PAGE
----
When it does have symptoms, they can include:

  • A feeling that your heart has skipped a beat
  • Heart palpitations (a fast, fluttering, or pounding heart)
  • Heartbeats that feel stronger than others

Is Ectopic Heartbeat Serious?

Ectopic heartbeat and ventricular ectopy are not usually serious, especially if abnormal heartbeats only occur occasionally.

Although ventricular ectopy can have a more serious cause, such as infection, electrolyte imbalance, or muscle disease, these causes are less common, and tests performed by a healthcare provider can help rule them out.


If you or your healthcare provider suspects ventricular ectopy, they will take your medical history and perform a physical. They may also perform an electrocardiogram (ECG/EKG), a test frequently used to check the heart's electrical signals and detect heart problems.

If nothing unusual is found with an ECG, your healthcare provider may not take any other tests. If they want to further explore potential heart issues, they may order:

  • An echocardiogram ultrasound test to evaluate the size and structure of your heart
  • A blood test to measure any imbalances in electrolytes, such as potassium, or to check for markers of an infection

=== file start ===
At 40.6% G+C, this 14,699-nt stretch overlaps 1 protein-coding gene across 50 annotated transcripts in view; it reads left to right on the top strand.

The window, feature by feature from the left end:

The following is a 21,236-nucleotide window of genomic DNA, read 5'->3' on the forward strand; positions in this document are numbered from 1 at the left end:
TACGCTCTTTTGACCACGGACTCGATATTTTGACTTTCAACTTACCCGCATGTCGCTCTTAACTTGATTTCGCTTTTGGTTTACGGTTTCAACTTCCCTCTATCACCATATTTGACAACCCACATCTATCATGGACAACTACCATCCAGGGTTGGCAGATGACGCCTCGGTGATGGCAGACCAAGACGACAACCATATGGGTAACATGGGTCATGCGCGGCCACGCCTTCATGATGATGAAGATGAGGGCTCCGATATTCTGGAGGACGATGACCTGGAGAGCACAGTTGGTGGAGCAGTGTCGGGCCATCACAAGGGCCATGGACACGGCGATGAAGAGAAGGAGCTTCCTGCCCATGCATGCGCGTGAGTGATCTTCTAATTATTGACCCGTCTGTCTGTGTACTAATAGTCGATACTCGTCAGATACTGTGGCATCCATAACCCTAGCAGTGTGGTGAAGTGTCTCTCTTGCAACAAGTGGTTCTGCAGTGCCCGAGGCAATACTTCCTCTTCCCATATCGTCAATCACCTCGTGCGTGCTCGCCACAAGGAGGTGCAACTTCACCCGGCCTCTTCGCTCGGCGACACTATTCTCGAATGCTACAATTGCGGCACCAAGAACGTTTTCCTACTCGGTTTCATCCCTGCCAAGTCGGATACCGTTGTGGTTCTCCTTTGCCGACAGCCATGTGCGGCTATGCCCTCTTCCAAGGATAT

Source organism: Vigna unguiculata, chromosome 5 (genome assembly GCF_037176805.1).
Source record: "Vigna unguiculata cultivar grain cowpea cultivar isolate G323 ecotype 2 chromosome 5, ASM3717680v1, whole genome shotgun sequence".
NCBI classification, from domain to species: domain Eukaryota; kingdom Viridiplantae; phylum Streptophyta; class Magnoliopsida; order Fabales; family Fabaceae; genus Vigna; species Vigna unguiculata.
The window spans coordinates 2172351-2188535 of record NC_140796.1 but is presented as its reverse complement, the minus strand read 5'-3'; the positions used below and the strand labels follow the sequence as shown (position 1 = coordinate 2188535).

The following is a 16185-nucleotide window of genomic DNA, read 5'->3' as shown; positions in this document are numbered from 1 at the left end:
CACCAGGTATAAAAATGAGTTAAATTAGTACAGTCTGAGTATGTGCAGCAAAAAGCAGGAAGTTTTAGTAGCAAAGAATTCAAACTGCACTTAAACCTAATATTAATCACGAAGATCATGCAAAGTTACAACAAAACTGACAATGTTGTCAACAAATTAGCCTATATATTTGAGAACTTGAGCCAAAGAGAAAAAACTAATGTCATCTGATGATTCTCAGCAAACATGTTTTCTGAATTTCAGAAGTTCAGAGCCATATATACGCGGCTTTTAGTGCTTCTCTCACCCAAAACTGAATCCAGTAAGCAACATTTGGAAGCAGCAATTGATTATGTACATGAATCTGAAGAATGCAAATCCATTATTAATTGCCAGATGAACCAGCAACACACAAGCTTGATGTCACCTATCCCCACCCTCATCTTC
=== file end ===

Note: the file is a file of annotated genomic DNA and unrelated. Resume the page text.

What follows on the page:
• An exercise test to measure how the heart performs when beating at a faster rate
  • A Holter monitor test, which involves wearing a monitor that stores data on your heart rhythm over 24 to 48 hours
  • The use of a wearable recording device to track your heart rhythm when you feel like your heart has skipped a beat

When to See a Healthcare Provider

You should see a healthcare provider for an ectopic heartbeat if you find yourself experiencing it more frequently or are worried about changes to your heartbeat.

When to Seek Heart Emergency Care

You should call 911 if you or someone you are with has any of the following heart symptoms:

  • Chest discomfort or pain that lasts a few minutes or that stops and returns
  • Chest discomfort accompanied by dizziness or nausea
  • New shortness of breath
  • Pain that spreads to the arms, jaw, neck, or shoulders
  • New fatigue or weakness